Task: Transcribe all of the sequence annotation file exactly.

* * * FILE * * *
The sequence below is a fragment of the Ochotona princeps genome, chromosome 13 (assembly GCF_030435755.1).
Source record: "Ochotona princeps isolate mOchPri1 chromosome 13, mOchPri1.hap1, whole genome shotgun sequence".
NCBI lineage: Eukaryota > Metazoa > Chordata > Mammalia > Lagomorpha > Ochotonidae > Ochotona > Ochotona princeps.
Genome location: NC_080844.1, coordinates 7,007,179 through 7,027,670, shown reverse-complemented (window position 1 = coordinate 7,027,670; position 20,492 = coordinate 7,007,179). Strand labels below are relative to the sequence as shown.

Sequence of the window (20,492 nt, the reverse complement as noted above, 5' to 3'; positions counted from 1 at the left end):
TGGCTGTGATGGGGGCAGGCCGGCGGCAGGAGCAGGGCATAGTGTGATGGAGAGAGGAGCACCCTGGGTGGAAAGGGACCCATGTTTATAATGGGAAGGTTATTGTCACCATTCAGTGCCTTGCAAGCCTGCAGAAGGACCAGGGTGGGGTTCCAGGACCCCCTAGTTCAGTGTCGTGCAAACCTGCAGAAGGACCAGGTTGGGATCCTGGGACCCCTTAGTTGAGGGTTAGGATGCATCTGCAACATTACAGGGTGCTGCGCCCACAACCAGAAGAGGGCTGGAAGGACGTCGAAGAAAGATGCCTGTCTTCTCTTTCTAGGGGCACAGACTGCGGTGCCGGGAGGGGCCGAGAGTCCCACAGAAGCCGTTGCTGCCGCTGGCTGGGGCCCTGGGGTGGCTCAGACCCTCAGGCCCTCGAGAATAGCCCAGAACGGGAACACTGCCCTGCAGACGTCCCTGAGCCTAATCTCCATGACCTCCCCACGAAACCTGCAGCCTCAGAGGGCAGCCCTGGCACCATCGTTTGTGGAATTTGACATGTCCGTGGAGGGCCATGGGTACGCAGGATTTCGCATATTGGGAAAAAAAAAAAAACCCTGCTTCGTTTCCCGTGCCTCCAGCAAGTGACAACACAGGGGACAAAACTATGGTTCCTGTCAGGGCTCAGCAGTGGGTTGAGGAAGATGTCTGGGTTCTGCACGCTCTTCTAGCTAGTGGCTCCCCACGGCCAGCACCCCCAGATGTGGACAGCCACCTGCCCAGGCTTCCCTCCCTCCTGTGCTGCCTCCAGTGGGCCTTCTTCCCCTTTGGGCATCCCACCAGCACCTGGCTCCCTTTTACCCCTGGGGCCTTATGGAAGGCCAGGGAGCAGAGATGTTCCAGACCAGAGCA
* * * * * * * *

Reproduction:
The sequence below is a fragment of the Ochotona princeps genome, chromosome 13 (assembly GCF_030435755.1).
Source record: "Ochotona princeps isolate mOchPri1 chromosome 13, mOchPri1.hap1, whole genome shotgun sequence".
NCBI lineage: Eukaryota > Metazoa > Chordata > Mammalia > Lagomorpha > Ochotonidae > Ochotona > Ochotona princeps.
Genome location: NC_080844.1, coordinates 7,007,179 through 7,027,670, shown reverse-complemented (window position 1 = coordinate 7,027,670; position 20,492 = coordinate 7,007,179). Strand labels below are relative to the sequence as shown.

Sequence of the window (20,492 nt, the reverse complement as noted above, 5' to 3'; positions counted from 1 at the left end):
TGGCTGTGATGGGGGCAGGCCGGCGGCAGGAGCAGGGCATAGTGTGATGGAGAGAGGAGCACCCTGGGTGGAAAGGGACCCATGTTTATAATGGGAAGGTTATTGTCACCATTCAGTGCCTTGCAAGCCTGCAGAAGGACCAGGGTGGGGTTCCAGGACCCCCTAGTTCAGTGTCGTGCAAACCTGCAGAAGGACCAGGTTGGGATCCTGGGACCCCTTAGTTGAGGGTTAGGATGCATCTGCAACATTACAGGGTGCTGCGCCCACAACCAGAAGAGGGCTGGAAGGACGTCGAAGAAAGATGCCTGTCTTCTCTTTCTAGGGGCACAGACTGCGGTGCCGGGAGGGGCCGAGAGTCCCACAGAAGCCGTTGCTGCCGCTGGCTGGGGCCCTGGGGTGGCTCAGACCCTCAGGCCCTCGAGAATAGCCCAGAACGGGAACACTGCCCTGCAGACGTCCCTGAGCCTAATCTCCATGACCTCCCCACGAAACCTGCAGCCTCAGAGGGCAGCCCTGGCACCATCGTTTGTGGAATTTGACATGTCCGTGGAGGGCCATGGGTACGCAGGATTTCGCATATTGGGAAAAAAAAAAAAACCCTGCTTCGTTTCCCGTGCCTCCAGCAAGTGACAACACAGGGGACAAAACTATGGTTCCTGTCAGGGCTCAGCAGTGGGTTGAGGAAGATGTCTGGGTTCTGCACGCTCTTCTAGCTAGTGGCTCCCCACGGCCAGCACCCCCAGATGTGGACAGCCACCTGCCCAGGCTTCCCTCCCTCCTGTGCTGCCTCCAGTGGGCCTTCTTCCCCTTTGGGCATCCCACCAGCACCTGGCTCCCTTTTACCCCTGGGGCCTTATGGAAGGCCAGGGAGCAGAGATGTTCCAGACCAGAGCA